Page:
Siemens Energy and global management consultancy Roland Berger have launched the Energy Transition Readiness Index for the Middle East and Africa region. Responses from around 400 energy industry experts, who attended the MEA Energy Week conference last month, indicate that the region is well positioned to become a major future supplier of sustainable energy to global markets but will require stabilising regulations, significant investments, and a substantial increase in collaboration to realise its potential.
Despite its strong prospects to become a hotspot for sustainable energy, the region scored only 26% on the Readiness Index. Experts and decision makers from the Middle East and Africa from across the energy sector were asked to give their expert opinion on progress on eleven energy priorities. Based on an aggregate of participants' responses, Siemens Energy and conference knowledge partner Roland Berger launched the index which describes the perceived energy transition readiness on a scale of 0 to 100%. The survey yielded valuable data and insights that will be used to enhance key strategies for the energy transition in the region.
The conference participants view green hydrogen’s potential aligned with the region's capabilities – in particular due to the availability of abundant and low-cost renewables, existing export infrastructure and financing resources. The report also highlighted a worrying gap between perceptions and reality when it comes to progress on the energy transition. Conference participants on average estimated that the region's emissions fell by 23% between 2005 and today, with only around one-third correctly identifying that emissions had not fallen at all. In fact, emissions grew by around 50% between 2005 and 2021.
In the Middle East this increase was driven by heavy reliance on oil and gas and high standards of living. In Africa the drivers include population growth, underdeveloped infrastructure and limited options for financing sustainable solutions.
The region makes a relatively modest contribution to global emissions, with 7% of global CO2 emissions stemming from the Middle East and just 4% attributable to Africa. However, it suffers disproportionately from the consequences of climate change in the form of heatwaves and severe weather events.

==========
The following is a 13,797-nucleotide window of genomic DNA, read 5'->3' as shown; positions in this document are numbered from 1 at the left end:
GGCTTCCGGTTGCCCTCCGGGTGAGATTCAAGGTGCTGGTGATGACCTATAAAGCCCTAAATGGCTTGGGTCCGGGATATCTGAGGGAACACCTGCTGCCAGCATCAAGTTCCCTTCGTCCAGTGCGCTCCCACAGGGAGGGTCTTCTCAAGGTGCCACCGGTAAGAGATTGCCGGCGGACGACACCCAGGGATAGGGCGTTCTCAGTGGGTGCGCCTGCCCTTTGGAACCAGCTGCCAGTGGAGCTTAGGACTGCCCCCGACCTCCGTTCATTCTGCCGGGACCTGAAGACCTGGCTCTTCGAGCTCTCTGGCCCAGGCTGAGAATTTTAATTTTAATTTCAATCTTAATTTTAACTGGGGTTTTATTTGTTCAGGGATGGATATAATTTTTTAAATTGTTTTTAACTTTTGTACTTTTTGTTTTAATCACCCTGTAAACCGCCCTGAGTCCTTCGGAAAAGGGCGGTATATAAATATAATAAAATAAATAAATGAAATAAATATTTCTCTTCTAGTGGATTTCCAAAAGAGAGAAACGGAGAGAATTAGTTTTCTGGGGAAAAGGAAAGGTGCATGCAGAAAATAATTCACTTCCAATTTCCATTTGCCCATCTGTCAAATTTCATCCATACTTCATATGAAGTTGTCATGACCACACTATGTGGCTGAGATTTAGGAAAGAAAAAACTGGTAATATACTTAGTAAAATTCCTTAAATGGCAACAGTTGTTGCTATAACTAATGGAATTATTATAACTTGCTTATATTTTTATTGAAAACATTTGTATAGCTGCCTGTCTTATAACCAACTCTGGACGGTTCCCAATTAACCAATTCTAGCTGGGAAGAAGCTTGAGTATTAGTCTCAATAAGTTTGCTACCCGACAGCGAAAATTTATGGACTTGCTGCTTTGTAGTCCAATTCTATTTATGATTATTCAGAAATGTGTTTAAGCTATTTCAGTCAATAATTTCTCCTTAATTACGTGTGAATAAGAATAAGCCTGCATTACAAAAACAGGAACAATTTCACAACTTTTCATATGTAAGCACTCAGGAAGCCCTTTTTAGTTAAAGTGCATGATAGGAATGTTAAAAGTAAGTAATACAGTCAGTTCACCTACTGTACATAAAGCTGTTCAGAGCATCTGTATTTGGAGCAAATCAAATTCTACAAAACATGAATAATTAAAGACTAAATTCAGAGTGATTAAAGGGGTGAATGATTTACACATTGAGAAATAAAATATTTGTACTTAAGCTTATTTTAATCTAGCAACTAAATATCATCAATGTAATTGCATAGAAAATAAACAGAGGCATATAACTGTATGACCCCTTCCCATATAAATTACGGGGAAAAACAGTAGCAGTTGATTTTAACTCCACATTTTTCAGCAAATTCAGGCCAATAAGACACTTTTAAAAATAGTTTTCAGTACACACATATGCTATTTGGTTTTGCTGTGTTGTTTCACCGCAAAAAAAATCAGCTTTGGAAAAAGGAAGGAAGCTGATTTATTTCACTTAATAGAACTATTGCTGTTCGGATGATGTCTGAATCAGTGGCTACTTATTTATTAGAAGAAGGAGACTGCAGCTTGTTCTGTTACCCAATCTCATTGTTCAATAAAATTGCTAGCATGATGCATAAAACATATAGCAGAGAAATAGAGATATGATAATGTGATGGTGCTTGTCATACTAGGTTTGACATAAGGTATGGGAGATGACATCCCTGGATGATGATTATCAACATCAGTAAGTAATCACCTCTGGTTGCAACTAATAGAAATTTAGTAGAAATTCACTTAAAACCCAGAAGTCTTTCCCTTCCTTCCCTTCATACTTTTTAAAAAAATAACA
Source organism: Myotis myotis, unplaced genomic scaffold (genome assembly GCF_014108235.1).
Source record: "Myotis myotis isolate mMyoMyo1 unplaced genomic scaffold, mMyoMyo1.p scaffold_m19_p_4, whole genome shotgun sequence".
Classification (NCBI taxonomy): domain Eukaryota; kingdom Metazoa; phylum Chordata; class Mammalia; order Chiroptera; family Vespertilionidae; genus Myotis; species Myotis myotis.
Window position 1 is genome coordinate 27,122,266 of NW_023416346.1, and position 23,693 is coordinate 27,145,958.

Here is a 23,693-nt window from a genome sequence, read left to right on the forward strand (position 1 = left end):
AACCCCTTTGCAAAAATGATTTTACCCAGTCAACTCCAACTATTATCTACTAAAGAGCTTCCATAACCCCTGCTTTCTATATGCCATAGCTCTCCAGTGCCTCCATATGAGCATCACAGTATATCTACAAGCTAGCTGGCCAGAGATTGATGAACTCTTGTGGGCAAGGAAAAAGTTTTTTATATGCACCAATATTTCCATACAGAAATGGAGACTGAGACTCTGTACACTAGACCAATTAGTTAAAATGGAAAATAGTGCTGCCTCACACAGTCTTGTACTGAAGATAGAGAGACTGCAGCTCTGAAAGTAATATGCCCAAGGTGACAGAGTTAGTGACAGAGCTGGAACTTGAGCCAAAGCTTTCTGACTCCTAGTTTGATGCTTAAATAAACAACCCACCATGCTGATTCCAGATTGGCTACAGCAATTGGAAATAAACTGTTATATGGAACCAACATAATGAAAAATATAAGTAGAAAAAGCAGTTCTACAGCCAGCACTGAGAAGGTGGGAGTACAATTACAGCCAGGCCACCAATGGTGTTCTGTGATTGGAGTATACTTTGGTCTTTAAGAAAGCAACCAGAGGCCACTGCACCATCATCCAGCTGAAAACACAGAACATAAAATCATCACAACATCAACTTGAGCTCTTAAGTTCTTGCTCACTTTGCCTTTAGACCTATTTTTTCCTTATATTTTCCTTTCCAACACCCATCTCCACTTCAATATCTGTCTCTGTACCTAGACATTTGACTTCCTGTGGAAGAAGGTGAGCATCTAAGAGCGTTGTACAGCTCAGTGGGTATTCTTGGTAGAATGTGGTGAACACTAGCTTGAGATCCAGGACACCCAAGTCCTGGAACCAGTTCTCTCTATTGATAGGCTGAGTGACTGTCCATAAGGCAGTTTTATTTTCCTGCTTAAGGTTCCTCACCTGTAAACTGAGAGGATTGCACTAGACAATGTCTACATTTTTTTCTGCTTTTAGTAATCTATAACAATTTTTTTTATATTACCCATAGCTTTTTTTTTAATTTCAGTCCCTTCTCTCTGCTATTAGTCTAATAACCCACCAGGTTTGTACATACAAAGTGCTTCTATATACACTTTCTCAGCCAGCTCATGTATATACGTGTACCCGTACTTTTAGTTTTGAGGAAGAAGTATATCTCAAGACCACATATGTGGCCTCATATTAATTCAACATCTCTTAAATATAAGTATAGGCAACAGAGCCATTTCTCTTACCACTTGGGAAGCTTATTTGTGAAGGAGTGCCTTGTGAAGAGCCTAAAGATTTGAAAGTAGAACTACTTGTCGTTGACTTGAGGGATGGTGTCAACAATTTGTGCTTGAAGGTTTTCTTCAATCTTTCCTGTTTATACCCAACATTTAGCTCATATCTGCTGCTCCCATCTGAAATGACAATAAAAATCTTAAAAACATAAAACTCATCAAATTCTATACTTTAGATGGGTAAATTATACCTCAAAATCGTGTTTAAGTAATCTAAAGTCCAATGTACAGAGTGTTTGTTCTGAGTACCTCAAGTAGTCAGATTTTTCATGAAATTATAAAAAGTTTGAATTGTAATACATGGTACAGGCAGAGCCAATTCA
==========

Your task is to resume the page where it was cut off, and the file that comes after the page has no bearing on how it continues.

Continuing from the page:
The gap between perceptions and reality filtered through to participants’ expectations for future emissions cutting. The survey found that participants were expecting emissions to fall to 39% of their 2005 level by 2030; a widely optimistic view given the little that has been achieved so far.
“The disparity between the reality of the energy transition and perception in the Middle East and Africa highlights the eagerness of governments and companies to portray their successes when it comes to decarbonisation,” said Karim Amin, Executive Board Member, Siemens Energy.
“This excitement is a good thing and shows that companies and governments are interested but we need to make sure that it is backed up by real action. This should serve as a reality check. We still have a long way to go to decarbonise our energy systems,” he added.
Participants were clear that emissions need to fall in the region across the board, not just in the energy sector but also in areas such as construction, industry and transportation. Decarbonisation efforts must be stepped up in order for the goal of carbon neutrality by 2050 to be realistic.
The conference highlighted major opportunities in the large-scale export of green hydrogen as a potential way forward. Green hydrogen and its derivatives were a major topic of discussion during the conference – especially its enormous potential for the Middle East.
The United Arab Emirates has already announced its ambition to capture 25% of the global market for hydrogen, while Saudi Arabia aims to become the world's No. 1 supplier. A total of 46 green hydrogen projects are already underway in the Middle East and Africa, with Oman (11 projects), the United Arab Emirates (9) and Egypt (7) leading the way.
“The Middle East can play a key role in addressing the new priorities of Europe’s energy transition, through the export of green hydrogen and other potential mega projects focusing on cross-continent transmission of sustainable energy” said Pierre Samaties, Partner at global management consultancy Roland Berger.
Hydrogen could also be the key to decarbonising the region's economies, which are currently strongly focused on fossil fuels, and to decreasing today's reliance on income from fossil fuels, especially in countries such as Saudi Arabia, the United Arab Emirates and Oman.
The Middle East and Africa Energy Week, held from 27 to 29 June 2022, is part of a series of conferences taking place in different regions globally. During the event, over 2000 participants actively engaged in discussions, opinion polls and questions. They were also surveyed on the importance of major energy priorities and the progress made towards the energy transition.